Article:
Examples of behaviors included in QBO 3 include:
In many cases, the BehaviorAPI can be used to help abstract functionality between behavior filters we write. Take qbo3.ContactObject and qbo.Paginate as an example: when the user clicks on page 2 (something the Paginate filter recognizes), we need to have qbo3.ContactObject respond to that click and request page 2 from the server. Under QBO 2.0, we would do something like this:
This implies our Paginate class is always a child of a qbo Panel, and that Panel has a SetPage method that accepts a record start parameter. Not very modular.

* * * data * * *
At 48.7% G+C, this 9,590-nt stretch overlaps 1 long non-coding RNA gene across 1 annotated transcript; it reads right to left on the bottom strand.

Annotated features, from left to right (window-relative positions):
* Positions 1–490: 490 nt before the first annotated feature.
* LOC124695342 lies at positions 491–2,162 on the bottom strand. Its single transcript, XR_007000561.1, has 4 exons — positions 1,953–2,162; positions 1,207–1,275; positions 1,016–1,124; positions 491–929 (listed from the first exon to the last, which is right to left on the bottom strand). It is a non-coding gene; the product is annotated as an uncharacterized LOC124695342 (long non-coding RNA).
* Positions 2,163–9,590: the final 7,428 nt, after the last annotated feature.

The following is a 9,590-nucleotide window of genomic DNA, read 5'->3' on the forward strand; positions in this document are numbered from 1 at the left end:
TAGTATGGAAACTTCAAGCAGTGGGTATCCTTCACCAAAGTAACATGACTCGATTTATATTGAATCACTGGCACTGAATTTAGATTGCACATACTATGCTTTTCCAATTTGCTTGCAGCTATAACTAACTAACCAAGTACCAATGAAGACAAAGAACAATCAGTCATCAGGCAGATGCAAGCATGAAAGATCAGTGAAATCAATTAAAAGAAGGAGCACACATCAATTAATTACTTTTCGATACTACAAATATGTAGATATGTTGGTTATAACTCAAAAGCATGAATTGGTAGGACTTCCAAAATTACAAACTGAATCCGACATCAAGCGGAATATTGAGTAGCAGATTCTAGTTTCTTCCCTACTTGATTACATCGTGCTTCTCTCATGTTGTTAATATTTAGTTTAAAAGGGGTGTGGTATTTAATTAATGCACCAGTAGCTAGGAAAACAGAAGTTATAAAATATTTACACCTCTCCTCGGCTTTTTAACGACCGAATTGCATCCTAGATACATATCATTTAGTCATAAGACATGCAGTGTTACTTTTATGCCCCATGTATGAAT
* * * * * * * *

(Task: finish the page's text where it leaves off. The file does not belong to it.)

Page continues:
In QBO 3, using the BehaviorAPI, we instead do this:
and in the behavior that loads qbo.*Object:
Any objects participating in the behavior will have the BehaviorAPI events raised to them, and can listen appropriately.
This approach is key to long-term maintainability of complicated forms like a BPO form or complicated Short Sale forms.
Scripts that should be included on demand, but not part of the full library, should be placed in a child folder of the Scripts folder, such as Scripts/Custom/myCustomScript.js
Use Pascal case for class names and server-side parameters, and Camel case for name spaces, method names and variables. For example: